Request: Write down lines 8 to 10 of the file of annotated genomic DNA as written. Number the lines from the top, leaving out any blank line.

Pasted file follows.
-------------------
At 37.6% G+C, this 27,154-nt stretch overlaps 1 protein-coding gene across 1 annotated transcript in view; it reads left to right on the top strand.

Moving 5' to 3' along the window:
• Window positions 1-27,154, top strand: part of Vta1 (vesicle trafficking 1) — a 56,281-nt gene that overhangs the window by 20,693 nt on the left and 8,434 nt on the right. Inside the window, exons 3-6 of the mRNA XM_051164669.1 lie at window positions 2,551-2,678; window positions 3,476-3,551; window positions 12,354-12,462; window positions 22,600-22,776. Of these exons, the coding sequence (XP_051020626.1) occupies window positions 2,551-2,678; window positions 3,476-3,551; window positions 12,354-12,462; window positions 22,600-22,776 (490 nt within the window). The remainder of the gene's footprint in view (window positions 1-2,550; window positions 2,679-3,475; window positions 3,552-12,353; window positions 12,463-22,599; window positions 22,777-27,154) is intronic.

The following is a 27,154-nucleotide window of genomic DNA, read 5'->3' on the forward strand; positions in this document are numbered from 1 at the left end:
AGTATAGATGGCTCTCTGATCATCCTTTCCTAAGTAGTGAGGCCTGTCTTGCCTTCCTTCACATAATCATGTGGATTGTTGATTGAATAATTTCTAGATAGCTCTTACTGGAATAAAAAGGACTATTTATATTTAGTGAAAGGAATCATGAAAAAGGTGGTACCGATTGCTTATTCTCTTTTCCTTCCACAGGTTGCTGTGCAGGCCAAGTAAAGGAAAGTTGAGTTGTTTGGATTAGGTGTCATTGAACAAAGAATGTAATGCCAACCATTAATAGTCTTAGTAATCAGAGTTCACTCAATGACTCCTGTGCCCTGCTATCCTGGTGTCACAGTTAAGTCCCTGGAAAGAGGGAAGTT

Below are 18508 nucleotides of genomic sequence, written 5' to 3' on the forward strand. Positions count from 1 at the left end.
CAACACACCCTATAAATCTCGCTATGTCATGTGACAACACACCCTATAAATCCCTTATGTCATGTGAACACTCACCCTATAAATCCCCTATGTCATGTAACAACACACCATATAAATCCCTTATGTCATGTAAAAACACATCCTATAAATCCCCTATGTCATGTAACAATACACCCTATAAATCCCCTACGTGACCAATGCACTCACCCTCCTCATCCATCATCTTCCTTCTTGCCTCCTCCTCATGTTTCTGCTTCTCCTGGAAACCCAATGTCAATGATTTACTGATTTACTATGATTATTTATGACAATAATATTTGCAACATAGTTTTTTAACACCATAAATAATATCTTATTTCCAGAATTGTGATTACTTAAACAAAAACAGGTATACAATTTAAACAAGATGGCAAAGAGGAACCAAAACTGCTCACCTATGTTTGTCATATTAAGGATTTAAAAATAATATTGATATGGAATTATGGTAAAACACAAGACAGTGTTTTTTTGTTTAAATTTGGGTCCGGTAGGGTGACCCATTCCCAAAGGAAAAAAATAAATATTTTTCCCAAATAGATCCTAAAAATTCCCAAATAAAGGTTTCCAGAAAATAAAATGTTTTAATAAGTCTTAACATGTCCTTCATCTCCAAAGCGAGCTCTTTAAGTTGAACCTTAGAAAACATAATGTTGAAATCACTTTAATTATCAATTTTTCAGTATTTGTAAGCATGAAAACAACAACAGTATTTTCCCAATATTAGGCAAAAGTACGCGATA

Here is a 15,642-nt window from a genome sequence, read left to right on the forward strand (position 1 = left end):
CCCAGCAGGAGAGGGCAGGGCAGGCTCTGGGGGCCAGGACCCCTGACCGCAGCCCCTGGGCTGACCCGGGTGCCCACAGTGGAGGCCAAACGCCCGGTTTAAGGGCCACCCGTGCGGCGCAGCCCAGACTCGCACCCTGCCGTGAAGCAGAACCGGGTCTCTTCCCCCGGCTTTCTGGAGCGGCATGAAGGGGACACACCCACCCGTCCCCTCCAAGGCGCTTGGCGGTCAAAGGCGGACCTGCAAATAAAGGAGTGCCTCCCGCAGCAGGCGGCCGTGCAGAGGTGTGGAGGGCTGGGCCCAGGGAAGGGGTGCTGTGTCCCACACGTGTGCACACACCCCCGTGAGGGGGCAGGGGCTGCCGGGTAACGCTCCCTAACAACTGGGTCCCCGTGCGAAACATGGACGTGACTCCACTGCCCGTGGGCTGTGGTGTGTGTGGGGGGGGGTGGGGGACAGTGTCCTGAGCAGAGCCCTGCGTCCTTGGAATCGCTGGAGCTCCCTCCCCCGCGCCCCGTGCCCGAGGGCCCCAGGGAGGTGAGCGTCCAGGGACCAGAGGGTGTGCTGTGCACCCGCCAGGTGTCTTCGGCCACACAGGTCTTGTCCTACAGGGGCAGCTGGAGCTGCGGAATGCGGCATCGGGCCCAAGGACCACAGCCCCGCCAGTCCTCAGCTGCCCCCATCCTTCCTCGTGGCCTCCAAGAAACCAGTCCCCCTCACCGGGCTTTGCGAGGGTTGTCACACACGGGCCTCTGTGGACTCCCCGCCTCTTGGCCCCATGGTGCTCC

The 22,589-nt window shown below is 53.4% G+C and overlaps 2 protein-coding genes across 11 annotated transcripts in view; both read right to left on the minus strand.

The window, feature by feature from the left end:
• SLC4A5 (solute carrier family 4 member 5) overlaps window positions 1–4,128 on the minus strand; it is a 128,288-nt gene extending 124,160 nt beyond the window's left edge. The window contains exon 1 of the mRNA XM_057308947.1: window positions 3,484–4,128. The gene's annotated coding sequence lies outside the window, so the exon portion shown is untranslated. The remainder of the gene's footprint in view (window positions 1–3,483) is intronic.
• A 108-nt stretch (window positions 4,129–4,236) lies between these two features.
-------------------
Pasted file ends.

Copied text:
Here is a 15,642-nt window from a genome sequence, read left to right on the forward strand (position 1 = left end):
CCCAGCAGGAGAGGGCAGGGCAGGCTCTGGGGGCCAGGACCCCTGACCGCAGCCCCTGGGCTGACCCGGGTGCCCACAGTGGAGGCCAAACGCCCGGTTTAAGGGCCACCCGTGCGGCGCAGCCCAGACTCGCACCCTGCCGTGAAGCAGAACCGGGTCTCTTCCCCCGGCTTTCTGGAGCGGCATGAAGGGGACACACCCACCCGTCCCCTCCAAGGCGCTTGGCGGTCAAAGGCGGACCTGCAAATAAAGGAGTGCCTCCCGCAGCAGGCGGCCGTGCAGAGGTGTGGAGGGCTGGGCCCAGGGAAGGGGTGCTGTGTCCCACACGTGTGCACACACCCCCGTGAGGGGGCAGGGGCTGCCGGGTAACGCTCCCTAACAACTGGGTCCCCGTGCGAAACATGGACGTGACTCCACTGCCCGTGGGCTGTGGTGTGTGTGGGGGGGGGTGGGGGACAGTGTCCTGAGCAGAGCCCTGCGTCCTTGGAATCGCTGGAGCTCCCTCCCCCGCGCCCCGTGCCCGAGGGCCCCAGGGAGGTGAGCGTCCAGGGACCAGAGGGTGTGCTGTGCACCCGCCAGGTGTCTTCGGCCACACAGGTCTTGTCCTACAGGGGCAGCTGGAGCTGCGGAATGCGGCATCGGGCCCAAGGACCACAGCCCCGCCAGTCCTCAGCTGCCCCCATCCTTCCTCGTGGCCTCCAAGAAACCAGTCCCCCTCACCGGGCTTTGCGAGGGTTGTCACACACGGGCCTCTGTGGACTCCCCGCCTCTTGGCCCCATGGTGCTCC

The 22,589-nt window shown below is 53.4% G+C and overlaps 2 protein-coding genes across 11 annotated transcripts in view; both read right to left on the minus strand.